2
$\begingroup$

I have been using Real Analysis by Royden and Fitzpatrick. I am currently stuck on problem 39 of chapter 6. The problem is stated as follows:

"Use the preceding problem to show that if f is increasing on [a, b], then f is absolutely continuous on [a, b] if and only if for each $\epsilon$ , there is a $\delta$ > 0 such that for a measurable subset E of [a, b], m*(f(E))< $\epsilon$ if m(E) <$\delta$"

(m* denotes outer measure and m denotes lebesgue measure)

I can see why absolute continuity implies the other property. However, I fail to see how absolute continuity follows from the fact that f is increasing and that for each $\epsilon$ , there is a $\delta$ > 0 such that for a measurable subset E of [a, b], m*(f(E))< $\epsilon$ if m(E) <$\delta$"

My approach is to take $\delta$ responding to $\epsilon$. Then for any finite collection of disjoint open interval ($a_k$,$b_k$) such that $\sum_{k=1}^n (b_k-a_k) < \delta$ we have that m*$(f(\cup_{k=1}^n(a_k, b_k)))<\epsilon$. I cannot see how this implies $\sum_{k=1}^n |f(b_k)-f(a_k)|<\epsilon$ as required for absolute continuity.

Is this a good approach to solve this problem? Any advice would be appreciated!

EDIT:

The previous problem (Q38):

Show that f is absolutely continuous on [a, b] if and only if for each $\epsilon$ > 0, there is a $\delta$ > 0 such that for every countable disjoint collection ${(a_k, b_k)}$ of open intervals in (a, b), if $\sum_{k=1}^\infty |b_k-a_k|<\delta$ then $\sum_{k=1}^\infty |f(b_k)-f(a_k)|<\epsilon$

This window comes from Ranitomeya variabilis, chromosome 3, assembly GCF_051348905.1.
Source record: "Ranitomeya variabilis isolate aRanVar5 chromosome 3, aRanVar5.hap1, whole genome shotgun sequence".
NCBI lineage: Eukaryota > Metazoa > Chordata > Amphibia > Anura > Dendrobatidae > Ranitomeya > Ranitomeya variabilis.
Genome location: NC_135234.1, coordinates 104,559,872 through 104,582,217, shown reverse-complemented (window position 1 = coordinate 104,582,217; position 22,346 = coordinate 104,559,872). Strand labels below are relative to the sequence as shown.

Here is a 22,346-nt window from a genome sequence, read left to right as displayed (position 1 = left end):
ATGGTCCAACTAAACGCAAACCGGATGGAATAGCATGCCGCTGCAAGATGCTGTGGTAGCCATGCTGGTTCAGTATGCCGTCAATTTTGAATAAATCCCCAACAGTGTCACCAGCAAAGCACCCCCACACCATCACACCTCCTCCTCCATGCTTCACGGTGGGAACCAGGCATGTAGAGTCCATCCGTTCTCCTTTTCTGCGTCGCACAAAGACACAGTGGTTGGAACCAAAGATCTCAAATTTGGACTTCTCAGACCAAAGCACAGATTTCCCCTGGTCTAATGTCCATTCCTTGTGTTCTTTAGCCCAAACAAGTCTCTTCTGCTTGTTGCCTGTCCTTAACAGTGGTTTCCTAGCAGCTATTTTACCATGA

$\endgroup$
  • $\begingroup$ The fact that $f$ is increasing means that f maps intervals to intervals $\endgroup$ – user25959 Nov 24 '18 at 16:36
  • $\begingroup$ What about discontinuities f may have? Since f is increasing it would only have jump discontinuities. Although the endpoints $a_k$ and $b_k$ may be close to one another, how can we ensure that |$f(a_k)-f(b_k)$| can be made small if |$b_k-a_k$| is small enough? I can see how the proof would work in the case f were continuous. $\endgroup$ – ShaftSinker Nov 24 '18 at 17:36
  • $\begingroup$ Sorry- I had in mind a continuous function. Perhaps it is possible to use the fact that measurable increasing functions have at most countably many discontinuities (jump discontinuities in this case). $\endgroup$ – user25959 Nov 24 '18 at 17:41
  • 1
    $\begingroup$ Can you also show the preceding problem? $\endgroup$ – Alex Vong Nov 24 '18 at 21:19
  • 1
    $\begingroup$ maybe the question should have been, for all measurable $E$, $m^*(E) < \epsilon$ if $m( f^{-1}(E)) < \delta$? (ps Q38 but not Q39 is in the errata www2.math.umd.edu/~pmf/docs/Real%20Analysis.pdf ) $\endgroup$ – Calvin Khor Nov 25 '18 at 0:55

Your Answer

By clicking “Post Your Answer”, you agree to our terms of service, privacy policy and cookie policy

Browse other questions tagged or ask your own question.